So it’s not a cure-all or second coming. It’s not as if The Beatles were getting back together (as if they could). But, just in case you’re wondering, Barack Obama winning the Democratic Party’s nomination to run for president of the United States is what making history looks like.

It often seems to be the nature of things to withhold meaning until whatever causes that meaning has done its work and gone. Maybe that’s why most people favor second-rate works of art over the good stuff most of the time. They like something that gives its meaning up without a struggle, that lets them feel like they’re in on the joke and can walk away self-satisfied in knowing that they “get it.” The good stuff, the stuff that makes a difference, the stuff that lasts — well, that’s another matter. It tends to make people scratch their heads. It can take years before we realize how truly important something is.

The same thing is true with history. It usually seems to be made somewhere else, by people we’ll never know. And it’s not until much later that we get it, finally understand that in a certain place, at a particular time, something important happened. A difference was made.

That’s part of what makes the events of last week — of the past year, really — so extraordinary. An African-American named Barack Obama is running for president, and might even get elected. Not even the contemptible familiarity bred by the reality show we’ve made of our primary process can blunt the breathtaking undeniability of this fact.

For many people, especially older ones, this takes some getting used to. You hear a lot of folks saying things like, “I never thought I’d see this in my lifetime.” With reason: One of this country’s favorite subjects for self-flagellation concerns our seeming inability to ever get anything right about race. We talk endlessly about how we never talk about it. It’s been called America’s original sin, the skeleton in our closet.

All of this is true, which is why so many people thought Barack Obama could never actually clinch the nomination. Seven months ago, in the final weeks leading up to the caucuses in Iowa, rumors suggested Obama himself understood that if he didn’t win virtually all-white Iowa his chances of prevailing in the longer race were slim to none. He pulled off an upset there and the rest is, well, history.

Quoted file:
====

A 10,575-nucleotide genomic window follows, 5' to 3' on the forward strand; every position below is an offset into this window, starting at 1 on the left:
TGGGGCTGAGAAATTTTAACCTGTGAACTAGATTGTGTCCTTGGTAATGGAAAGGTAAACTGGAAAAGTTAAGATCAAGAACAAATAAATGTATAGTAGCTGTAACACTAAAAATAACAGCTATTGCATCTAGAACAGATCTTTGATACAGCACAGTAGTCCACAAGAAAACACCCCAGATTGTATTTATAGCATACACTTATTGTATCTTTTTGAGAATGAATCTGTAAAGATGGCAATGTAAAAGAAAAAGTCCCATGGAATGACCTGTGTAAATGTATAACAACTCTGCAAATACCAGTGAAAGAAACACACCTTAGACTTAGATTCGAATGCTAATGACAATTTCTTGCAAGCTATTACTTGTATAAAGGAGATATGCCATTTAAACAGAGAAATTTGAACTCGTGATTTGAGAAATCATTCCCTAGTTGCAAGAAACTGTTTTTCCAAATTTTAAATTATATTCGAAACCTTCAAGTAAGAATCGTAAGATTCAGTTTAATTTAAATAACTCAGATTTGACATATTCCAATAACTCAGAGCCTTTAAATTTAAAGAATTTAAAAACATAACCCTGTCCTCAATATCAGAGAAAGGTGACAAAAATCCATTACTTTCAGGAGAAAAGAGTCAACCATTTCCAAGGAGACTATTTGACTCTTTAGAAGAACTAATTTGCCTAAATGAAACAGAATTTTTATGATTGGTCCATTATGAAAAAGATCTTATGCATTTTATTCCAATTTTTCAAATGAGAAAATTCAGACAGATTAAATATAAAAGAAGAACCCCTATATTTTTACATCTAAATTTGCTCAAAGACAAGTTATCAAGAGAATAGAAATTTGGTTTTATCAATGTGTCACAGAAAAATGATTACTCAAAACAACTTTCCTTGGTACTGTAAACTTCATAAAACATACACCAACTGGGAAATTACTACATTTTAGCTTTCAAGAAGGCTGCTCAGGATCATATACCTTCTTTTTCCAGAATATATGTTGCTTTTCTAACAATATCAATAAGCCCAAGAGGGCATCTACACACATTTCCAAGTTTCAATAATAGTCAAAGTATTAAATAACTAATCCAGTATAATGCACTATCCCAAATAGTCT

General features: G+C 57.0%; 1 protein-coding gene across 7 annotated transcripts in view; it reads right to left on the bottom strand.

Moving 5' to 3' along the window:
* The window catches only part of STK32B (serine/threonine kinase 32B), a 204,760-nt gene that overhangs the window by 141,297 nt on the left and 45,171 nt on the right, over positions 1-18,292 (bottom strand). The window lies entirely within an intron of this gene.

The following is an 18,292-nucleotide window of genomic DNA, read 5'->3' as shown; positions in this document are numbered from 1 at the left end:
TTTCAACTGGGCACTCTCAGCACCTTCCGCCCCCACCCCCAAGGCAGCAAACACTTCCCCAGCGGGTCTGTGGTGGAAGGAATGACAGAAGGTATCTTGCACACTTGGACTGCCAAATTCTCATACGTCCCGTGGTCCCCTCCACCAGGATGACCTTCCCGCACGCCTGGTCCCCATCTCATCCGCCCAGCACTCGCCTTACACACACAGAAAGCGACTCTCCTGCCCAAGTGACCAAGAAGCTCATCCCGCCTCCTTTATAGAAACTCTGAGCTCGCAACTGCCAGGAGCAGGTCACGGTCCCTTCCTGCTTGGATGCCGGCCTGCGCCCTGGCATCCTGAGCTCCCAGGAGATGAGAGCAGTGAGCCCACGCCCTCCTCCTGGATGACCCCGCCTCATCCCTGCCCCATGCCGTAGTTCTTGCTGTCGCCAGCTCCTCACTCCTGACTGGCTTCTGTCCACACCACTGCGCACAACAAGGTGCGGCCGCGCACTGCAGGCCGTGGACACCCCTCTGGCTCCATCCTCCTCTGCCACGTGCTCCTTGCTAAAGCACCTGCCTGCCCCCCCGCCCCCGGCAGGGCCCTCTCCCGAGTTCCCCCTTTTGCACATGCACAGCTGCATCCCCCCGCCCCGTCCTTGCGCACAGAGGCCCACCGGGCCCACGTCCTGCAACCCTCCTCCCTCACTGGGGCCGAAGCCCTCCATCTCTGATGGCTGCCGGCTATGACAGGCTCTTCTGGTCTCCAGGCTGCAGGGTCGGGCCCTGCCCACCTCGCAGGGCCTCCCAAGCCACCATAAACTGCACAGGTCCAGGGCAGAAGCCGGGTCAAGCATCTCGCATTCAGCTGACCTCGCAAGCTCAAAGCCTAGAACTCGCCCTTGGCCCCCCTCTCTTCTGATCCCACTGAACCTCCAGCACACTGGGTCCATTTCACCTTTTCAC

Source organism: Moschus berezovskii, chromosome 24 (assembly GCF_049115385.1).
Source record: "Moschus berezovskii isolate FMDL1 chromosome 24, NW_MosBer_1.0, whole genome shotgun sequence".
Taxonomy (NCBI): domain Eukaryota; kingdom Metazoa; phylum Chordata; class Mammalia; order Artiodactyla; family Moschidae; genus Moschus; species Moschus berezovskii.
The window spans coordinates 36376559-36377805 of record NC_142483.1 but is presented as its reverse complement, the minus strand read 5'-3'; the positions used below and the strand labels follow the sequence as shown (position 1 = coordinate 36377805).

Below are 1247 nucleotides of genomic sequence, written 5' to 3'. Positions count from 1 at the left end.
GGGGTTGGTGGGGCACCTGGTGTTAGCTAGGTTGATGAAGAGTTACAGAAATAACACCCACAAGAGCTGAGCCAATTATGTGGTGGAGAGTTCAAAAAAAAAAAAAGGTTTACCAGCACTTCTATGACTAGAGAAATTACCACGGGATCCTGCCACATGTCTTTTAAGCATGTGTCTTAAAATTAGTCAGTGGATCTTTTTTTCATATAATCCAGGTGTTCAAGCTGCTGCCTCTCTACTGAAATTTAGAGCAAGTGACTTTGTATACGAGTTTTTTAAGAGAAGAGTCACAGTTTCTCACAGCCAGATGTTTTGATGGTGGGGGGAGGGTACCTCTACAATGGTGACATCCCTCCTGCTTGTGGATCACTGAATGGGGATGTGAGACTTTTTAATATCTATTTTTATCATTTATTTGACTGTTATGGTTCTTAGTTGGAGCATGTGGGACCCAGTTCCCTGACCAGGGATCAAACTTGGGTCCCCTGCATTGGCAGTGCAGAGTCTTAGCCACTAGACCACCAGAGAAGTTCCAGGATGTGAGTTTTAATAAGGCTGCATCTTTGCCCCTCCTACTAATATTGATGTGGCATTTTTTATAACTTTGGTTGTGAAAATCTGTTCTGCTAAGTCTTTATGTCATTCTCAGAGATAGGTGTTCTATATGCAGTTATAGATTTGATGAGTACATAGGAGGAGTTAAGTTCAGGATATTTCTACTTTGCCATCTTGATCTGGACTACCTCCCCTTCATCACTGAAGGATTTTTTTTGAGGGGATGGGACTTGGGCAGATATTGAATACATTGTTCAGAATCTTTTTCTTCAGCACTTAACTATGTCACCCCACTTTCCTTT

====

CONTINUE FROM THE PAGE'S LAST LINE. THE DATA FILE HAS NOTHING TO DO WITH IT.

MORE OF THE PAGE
A year before that, in January 2007, when Barack Obama filed papers to form a committee to explore whether or not to run for the presidency, many people remarked that he was a talented guy but that it wasn’t his time yet. But history doesn’t watch the same clock as the rest of us. It turned out that time was choosing Obama. That week, I wrote, “It’s no wonder that Obama seems to stir many younger voters. They are inheriting a society shaped by a Baby Boom generation that has largely squandered the civic trust fund left by their Depression-era parents. When pundits and politicos question Obama’s experience, his supporters are undeterred. From their point of view, it’s Obama’s understanding of public process, born of his experiences growing up bi-racial and working as a community organizer, that really counts, not to mention his X factor in what has become a culture driven by celebrity — the charisma necessary to lead.”

If, in the making, history’s momentum is often cloaked, the coming presidential campaign promises to lay everything bare. The historic dimensions of Obama’s candidacy don’t stop with his racial profile. When the inevitable debates take place, the sight of the 40-something Obama standing alongside the 70-something John McCain will speak volumes. The contrast won’t just be personal. It will be about whether this country is ready to cross a threshold into the future, or abide by a set of values designed to apply cosmetic surgery to an increasingly self-destructive status quo.

“It’s not the magnitude of our problems that concerns me the most,” Obama said, throwing his hat in the ring, “it’s the smallness of our politics.” Making our politics big again won’t be easy. It means reinvesting America with a sense of purpose. Renewing the idea that government is by and for the people — and not just its most privileged citizens. This is the good stuff. History, as they used to say at school, in the making.

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